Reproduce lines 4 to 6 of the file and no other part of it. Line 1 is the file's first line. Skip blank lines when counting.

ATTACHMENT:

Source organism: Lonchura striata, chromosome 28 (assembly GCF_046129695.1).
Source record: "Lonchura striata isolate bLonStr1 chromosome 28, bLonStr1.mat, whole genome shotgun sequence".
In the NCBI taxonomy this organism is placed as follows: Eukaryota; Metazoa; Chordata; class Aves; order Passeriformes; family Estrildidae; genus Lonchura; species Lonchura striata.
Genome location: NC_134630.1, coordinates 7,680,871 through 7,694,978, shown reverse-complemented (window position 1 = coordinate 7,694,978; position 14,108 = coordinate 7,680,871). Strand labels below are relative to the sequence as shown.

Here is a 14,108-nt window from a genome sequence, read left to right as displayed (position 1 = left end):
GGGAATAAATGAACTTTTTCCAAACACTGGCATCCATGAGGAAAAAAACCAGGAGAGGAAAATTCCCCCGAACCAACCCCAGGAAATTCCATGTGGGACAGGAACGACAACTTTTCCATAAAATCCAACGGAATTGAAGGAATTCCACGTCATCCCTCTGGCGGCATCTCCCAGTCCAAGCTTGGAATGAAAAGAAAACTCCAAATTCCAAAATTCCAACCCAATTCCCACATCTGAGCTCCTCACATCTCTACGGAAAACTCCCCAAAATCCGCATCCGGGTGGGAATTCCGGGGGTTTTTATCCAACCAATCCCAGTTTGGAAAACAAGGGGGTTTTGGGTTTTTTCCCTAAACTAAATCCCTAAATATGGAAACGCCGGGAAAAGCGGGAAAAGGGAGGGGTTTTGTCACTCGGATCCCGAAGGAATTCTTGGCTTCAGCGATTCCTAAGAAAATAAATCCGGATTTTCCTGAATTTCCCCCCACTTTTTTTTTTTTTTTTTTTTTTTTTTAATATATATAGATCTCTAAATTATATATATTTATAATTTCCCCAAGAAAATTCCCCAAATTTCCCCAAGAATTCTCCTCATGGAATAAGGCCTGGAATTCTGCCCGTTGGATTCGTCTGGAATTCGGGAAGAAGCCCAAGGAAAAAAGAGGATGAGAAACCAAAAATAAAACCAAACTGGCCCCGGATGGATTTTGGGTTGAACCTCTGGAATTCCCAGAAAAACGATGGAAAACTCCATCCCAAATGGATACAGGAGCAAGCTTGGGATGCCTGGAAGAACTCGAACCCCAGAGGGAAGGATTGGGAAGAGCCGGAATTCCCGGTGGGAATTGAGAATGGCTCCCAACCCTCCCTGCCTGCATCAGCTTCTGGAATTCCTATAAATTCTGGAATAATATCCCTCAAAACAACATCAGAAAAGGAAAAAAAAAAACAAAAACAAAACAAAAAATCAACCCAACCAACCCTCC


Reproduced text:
Genome location: NC_134630.1, coordinates 7,680,871 through 7,694,978, shown reverse-complemented (window position 1 = coordinate 7,694,978; position 14,108 = coordinate 7,680,871). Strand labels below are relative to the sequence as shown.

Here is a 14,108-nt window from a genome sequence, read left to right as displayed (position 1 = left end):
GGGAATAAATGAACTTTTTCCAAACACTGGCATCCATGAGGAAAAAAACCAGGAGAGGAAAATTCCCCCGAACCAACCCCAGGAAATTCCATGTGGGACAGGAACGACAACTTTTCCATAAAATCCAACGGAATTGAAGGAATTCCACGTCATCCCTCTGGCGGCATCTCCCAGTCCAAGCTTGGAATGAAAAGAAAACTCCAAATTCCAAAATTCCAACCCAATTCCCACATCTGAGCTCCTCACATCTCTACGGAAAACTCCCCAAAATCCGCATCCGGGTGGGAATTCCGGGGGTTTTTATCCAACCAATCCCAGTTTGGAAAACAAGGGGGTTTTGGGTTTTTTCCCTAAACTAAATCCCTAAATATGGAAACGCCGGGAAAAGCGGGAAAAGGGAGGGGTTTTGTCACTCGGATCCCGAAGGAATTCTTGGCTTCAGCGATTCCTAAGAAAATAAATCCGGATTTTCCTGAATTTCCCCCCACTTTTTTTTTTTTTTTTTTTTTTTTTTAATATATATAGATCTCTAAATTATATATATTTATAATTTCCCCAAGAAAATTCCCCAAATTTCCCCAAGAATTCTCCTCATGGAATAAGGCCTGGAATTCTGCCCGTTGGATTCGTCTGGAATTCGGGAAGAAGCCCAAGGAAAAAAGAGGATGAGAAACCAAAAATAAAACCAAACTGGCCCCGGATGGATTTTGGGTTGAACCTCTGGAATTCCCAGAAAAACGATGGAAAACTCCATCCCAAATGGATACAGGAGCAAGCTTGGGATGCCTGGAAGAACTCGAACCCCAGAGGGAAGGATTGGGAAGAGCCGGAATTCCCGGTGGGAATTGAGAATGGCTCCCAACCCTCCCTGCCTGCATCAGCTTCTGGAATTCCTATAAATTCTGGAATAATATCCCTCAAAACAACATCAGAAAAGGAAAAAAAAAAACAAAAACAAAACAAAAAATCAACCCAACCAACCCTCC